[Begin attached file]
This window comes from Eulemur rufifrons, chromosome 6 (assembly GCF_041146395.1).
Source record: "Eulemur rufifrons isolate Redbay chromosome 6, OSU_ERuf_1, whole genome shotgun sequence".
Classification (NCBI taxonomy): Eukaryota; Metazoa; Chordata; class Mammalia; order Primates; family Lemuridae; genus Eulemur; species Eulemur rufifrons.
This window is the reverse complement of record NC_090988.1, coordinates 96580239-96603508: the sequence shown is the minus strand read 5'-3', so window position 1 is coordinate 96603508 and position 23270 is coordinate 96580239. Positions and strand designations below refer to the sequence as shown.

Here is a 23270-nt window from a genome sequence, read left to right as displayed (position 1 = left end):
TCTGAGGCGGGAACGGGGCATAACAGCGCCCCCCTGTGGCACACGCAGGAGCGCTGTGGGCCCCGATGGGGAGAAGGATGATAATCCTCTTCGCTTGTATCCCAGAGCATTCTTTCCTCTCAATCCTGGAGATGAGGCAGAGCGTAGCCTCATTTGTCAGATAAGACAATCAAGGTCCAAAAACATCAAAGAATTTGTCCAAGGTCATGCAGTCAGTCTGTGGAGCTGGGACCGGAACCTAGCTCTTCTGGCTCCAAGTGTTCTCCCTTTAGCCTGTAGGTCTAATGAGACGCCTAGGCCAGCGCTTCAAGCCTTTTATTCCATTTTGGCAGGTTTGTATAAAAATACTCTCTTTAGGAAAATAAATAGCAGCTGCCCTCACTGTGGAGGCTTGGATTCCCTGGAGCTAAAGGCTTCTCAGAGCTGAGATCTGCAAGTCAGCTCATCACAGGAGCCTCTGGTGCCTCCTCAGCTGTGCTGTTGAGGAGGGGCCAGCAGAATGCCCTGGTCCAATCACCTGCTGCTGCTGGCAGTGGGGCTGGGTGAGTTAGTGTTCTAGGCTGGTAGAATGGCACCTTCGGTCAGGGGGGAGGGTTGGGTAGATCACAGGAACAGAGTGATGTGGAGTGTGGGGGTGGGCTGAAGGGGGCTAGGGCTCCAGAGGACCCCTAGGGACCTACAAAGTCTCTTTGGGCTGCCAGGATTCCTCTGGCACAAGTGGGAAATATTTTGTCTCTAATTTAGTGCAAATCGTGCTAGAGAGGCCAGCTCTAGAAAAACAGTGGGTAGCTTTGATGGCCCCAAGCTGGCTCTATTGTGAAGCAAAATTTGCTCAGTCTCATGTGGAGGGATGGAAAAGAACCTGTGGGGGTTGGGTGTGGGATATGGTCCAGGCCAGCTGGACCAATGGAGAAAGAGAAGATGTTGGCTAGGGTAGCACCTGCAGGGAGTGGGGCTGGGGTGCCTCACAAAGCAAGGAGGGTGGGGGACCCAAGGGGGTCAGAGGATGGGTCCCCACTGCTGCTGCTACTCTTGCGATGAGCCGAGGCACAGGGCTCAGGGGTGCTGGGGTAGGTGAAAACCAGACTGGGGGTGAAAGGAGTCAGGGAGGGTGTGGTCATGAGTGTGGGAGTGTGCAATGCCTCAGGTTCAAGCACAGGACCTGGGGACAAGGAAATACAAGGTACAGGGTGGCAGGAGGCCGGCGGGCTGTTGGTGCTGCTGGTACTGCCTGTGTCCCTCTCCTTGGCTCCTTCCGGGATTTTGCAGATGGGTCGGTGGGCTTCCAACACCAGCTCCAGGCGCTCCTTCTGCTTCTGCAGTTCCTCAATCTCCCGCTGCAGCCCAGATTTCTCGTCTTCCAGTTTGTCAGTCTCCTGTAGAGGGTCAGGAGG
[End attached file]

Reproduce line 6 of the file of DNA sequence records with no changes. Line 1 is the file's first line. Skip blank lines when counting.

TCTGAGGCGGGAACGGGGCATAACAGCGCCCCCCTGTGGCACACGCAGGAGCGCTGTGGGCCCCGATGGGGAGAAGGATGATAATCCTCTTCGCTTGTATCCCAGAGCATTCTTTCCTCTCAATCCTGGAGATGAGGCAGAGCGTAGCCTCATTTGTCAGATAAGACAATCAAGGTCCAAAAACATCAAAGAATTTGTCCAAGGTCATGCAGTCAGTCTGTGGAGCTGGGACCGGAACCTAGCTCTTCTGGCTCCAAGTGTTCTCCCTTTAGCCTGTAGGTCTAATGAGACGCCTAGGCCAGCGCTTCAAGCCTTTTATTCCATTTTGGCAGGTTTGTATAAAAATACTCTCTTTAGGAAAATAAATAGCAGCTGCCCTCACTGTGGAGGCTTGGATTCCCTGGAGCTAAAGGCTTCTCAGAGCTGAGATCTGCAAGTCAGCTCATCACAGGAGCCTCTGGTGCCTCCTCAGCTGTGCTGTTGAGGAGGGGCCAGCAGAATGCCCTGGTCCAATCACCTGCTGCTGCTGGCAGTGGGGCTGGGTGAGTTAGTGTTCTAGGCTGGTAGAATGGCACCTTCGGTCAGGGGGGAGGGTTGGGTAGATCACAGGAACAGAGTGATGTGGAGTGTGGGGGTGGGCTGAAGGGGGCTAGGGCTCCAGAGGACCCCTAGGGACCTACAAAGTCTCTTTGGGCTGCCAGGATTCCTCTGGCACAAGTGGGAAATATTTTGTCTCTAATTTAGTGCAAATCGTGCTAGAGAGGCCAGCTCTAGAAAAACAGTGGGTAGCTTTGATGGCCCCAAGCTGGCTCTATTGTGAAGCAAAATTTGCTCAGTCTCATGTGGAGGGATGGAAAAGAACCTGTGGGGGTTGGGTGTGGGATATGGTCCAGGCCAGCTGGACCAATGGAGAAAGAGAAGATGTTGGCTAGGGTAGCACCTGCAGGGAGTGGGGCTGGGGTGCCTCACAAAGCAAGGAGGGTGGGGGACCCAAGGGGGTCAGAGGATGGGTCCCCACTGCTGCTGCTACTCTTGCGATGAGCCGAGGCACAGGGCTCAGGGGTGCTGGGGTAGGTGAAAACCAGACTGGGGGTGAAAGGAGTCAGGGAGGGTGTGGTCATGAGTGTGGGAGTGTGCAATGCCTCAGGTTCAAGCACAGGACCTGGGGACAAGGAAATACAAGGTACAGGGTGGCAGGAGGCCGGCGGGCTGTTGGTGCTGCTGGTACTGCCTGTGTCCCTCTCCTTGGCTCCTTCCGGGATTTTGCAGATGGGTCGGTGGGCTTCCAACACCAGCTCCAGGCGCTCCTTCTGCTTCTGCAGTTCCTCAATCTCCCGCTGCAGCCCAGATTTCTCGTCTTCCAGTTTGTCAGTCTCCTGTAGAGGGTCAGGAGG